OLD TAPPAN, N.J. (AP) _ Here's the scouting report on young Jeffrey Maier:

Standout Little Leaguer. Big Yankees fan. Baseball was the theme at his bar mitzvah last Saturday.

And, as the New York Yankees will attest, great glove.

His coach says he's an intense competitor who gets ``caught up in the excitement and thrill of whatever he's participating in.''

The 12-year-old was participating all right in the American League championship series Wednesday night. His outstretched glove over the right field fence turned a Yankee fly ball in the eighth inning into a disputed home run.

And, suddenly, life was not the same for Jeffrey. On Thursday he was whisked by limo to ``Good Morning America'' and hit several other talk shows before attending Game 2 at Yankee Stadium.

Back in his hometown of Old Tappan in the northeast corner of New Jersey, opinion was split on whether he's a hero.

``I guess in the true sense no fan should ultimately determine the outcome of a baseball game,'' said his Little League coach, Gregory MacLean. ``But being a little kid in the position he was put in, the excitement he was involved in _ I couldn't help do it myself if I was in the same position.''

At the Old Tappan Deli, which delivers lunch daily to Maier's middle school, his favorite order was dubbed the Jeff Maier Special in his honor: Turkey sandwich, cherry Coke, small pretzels, $4.75.

``I thought it was great. About time something like that happened to New York fans,'' said Andy Bohl, 25, a construction company field engineer from High Bridge.

``I'm a Yankee fan, I'd have to go along with it,'' said Irene Massarsky, a real estate broker from Teaneck.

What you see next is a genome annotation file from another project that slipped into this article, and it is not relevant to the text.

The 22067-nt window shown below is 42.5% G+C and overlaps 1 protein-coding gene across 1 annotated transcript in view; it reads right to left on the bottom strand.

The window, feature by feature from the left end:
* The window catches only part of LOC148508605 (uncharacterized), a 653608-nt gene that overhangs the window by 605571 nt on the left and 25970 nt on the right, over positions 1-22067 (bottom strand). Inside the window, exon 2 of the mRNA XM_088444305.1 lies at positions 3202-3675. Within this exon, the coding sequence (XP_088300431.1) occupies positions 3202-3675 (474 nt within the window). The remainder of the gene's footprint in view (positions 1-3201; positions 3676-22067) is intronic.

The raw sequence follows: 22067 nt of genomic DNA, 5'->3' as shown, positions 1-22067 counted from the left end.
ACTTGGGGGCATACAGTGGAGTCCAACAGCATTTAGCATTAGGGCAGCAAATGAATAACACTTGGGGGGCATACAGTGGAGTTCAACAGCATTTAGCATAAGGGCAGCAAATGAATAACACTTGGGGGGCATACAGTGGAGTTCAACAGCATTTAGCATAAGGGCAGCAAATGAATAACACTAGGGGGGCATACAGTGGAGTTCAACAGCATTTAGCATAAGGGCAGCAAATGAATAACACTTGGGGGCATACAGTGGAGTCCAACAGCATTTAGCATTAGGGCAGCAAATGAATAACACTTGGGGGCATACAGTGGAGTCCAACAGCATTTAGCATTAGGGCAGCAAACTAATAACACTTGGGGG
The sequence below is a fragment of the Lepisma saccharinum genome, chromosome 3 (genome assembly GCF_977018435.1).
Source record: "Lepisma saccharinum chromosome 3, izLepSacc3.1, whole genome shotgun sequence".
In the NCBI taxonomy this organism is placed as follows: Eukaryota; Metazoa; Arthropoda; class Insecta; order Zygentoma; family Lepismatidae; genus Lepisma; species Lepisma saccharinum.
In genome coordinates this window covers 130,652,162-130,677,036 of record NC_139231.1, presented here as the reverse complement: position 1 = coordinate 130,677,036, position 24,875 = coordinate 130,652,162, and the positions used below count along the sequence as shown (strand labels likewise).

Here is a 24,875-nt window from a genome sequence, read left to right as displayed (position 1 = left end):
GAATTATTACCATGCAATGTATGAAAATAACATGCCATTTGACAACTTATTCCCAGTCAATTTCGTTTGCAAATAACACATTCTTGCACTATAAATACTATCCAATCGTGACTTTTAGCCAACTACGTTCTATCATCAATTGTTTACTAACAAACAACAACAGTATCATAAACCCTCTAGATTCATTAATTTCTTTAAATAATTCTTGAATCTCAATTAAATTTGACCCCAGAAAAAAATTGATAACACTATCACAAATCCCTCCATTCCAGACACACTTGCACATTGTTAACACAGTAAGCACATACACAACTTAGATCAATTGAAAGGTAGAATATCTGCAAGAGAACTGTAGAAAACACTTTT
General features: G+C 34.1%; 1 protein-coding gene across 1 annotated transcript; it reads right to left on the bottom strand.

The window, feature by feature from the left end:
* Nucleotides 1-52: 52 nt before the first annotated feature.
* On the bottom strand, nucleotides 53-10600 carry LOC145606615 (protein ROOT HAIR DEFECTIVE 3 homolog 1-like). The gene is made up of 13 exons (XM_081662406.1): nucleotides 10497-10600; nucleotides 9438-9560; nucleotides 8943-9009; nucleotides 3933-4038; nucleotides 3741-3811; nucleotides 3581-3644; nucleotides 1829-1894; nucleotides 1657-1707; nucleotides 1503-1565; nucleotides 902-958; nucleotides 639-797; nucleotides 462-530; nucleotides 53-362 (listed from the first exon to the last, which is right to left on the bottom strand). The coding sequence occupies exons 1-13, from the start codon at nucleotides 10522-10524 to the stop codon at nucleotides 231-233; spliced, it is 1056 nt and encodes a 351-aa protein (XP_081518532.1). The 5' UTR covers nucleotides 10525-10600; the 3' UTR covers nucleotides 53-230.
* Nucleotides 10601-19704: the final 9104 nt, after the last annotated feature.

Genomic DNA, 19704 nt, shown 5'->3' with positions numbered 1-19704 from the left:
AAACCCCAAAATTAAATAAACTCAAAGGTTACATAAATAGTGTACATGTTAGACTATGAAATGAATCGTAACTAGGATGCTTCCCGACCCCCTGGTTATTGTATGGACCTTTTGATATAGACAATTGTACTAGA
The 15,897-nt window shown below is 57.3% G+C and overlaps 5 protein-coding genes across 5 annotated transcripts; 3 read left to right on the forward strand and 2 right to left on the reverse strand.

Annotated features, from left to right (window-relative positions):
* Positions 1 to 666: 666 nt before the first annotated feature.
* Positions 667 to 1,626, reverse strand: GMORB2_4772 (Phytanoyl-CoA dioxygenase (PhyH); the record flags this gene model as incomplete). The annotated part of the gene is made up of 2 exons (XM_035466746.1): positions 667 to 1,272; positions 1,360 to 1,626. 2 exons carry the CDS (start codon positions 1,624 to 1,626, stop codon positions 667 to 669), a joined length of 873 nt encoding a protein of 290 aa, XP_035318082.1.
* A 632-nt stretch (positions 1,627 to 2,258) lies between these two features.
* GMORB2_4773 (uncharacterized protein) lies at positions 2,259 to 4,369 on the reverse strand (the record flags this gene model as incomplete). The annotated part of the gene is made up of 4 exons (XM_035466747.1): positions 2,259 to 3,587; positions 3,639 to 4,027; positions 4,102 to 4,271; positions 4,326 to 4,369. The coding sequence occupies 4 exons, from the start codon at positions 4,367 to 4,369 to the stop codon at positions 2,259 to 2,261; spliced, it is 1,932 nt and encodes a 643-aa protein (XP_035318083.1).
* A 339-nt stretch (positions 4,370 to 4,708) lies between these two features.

But one Old Tappan resident _ not a Yankee fan _ called the attention ridiculous.

``To think that this kid is a hero and to idolize him is absurd,'' said Greg Nalbandian, 25, a real estate appraiser. ``He interfered with a play and it's a playoff game.''

``The kid should be embarrassed, not proud, to go on TV,'' said Dave Bernroth, 28, a house painter from Ringwood.

With a $500 bet riding on the Orioles, Jeff Walrath, 34, of Waldwick was unhappy.

``The Yankees should have lost,'' he said.

But he doesn't blame Maier.

``The kid did nothing wrong, and it should end (umpire Rich Garcia's career). ... It was a disgrace to baseball.''

Coach MacLean said he wouldn't want to encourage fan interference, but ``I don't think there was any malice there. I think he was just excited, saw an opportunity and just reacted.''

At the Maier home, his grandmother, Lorraine Briemer of Alexandria, Va., was fending off reporters while the boy and his parents made the rounds of network TV studios 20 miles away in Manhattan. She said Jeffrey's dream is to be a pro baseball player.

``He's such a nice kid,'' he said. ``I am sure he is very excited about what is happening. But he has got his feet on the ground.''

She said she was watching the game on TV with her daughter, Jeff's mother, Jane.

``The ball goes towards the fence and you see a hand and my daughter says, `That's a black shirt. Jeffrey was wearing a black shirt.' Then the camera pans up and she screams, `It's Jeffrey!'''

The grandmother was in town for Jeffrey's bar mitzvah. At the reception, each table was assigned a team name _ Jeff's was the Yankee table _ and a banner proclaimed, ``Welcome to Jeff's World Series.''

In Little League last season, Maier was a starting pitcher. When not pitching he usually played center field. He batted cleanup and hit more than .600.

``I used him as often as I could,'' MacLean said. ``I wish I could get him at bat twice.''

As a coach, MacLean couldn't help notice that although the boy had the ball in his glove, he didn't hang onto it. His advice?

``Focus,'' he said. ``And keep your eye on the ball.''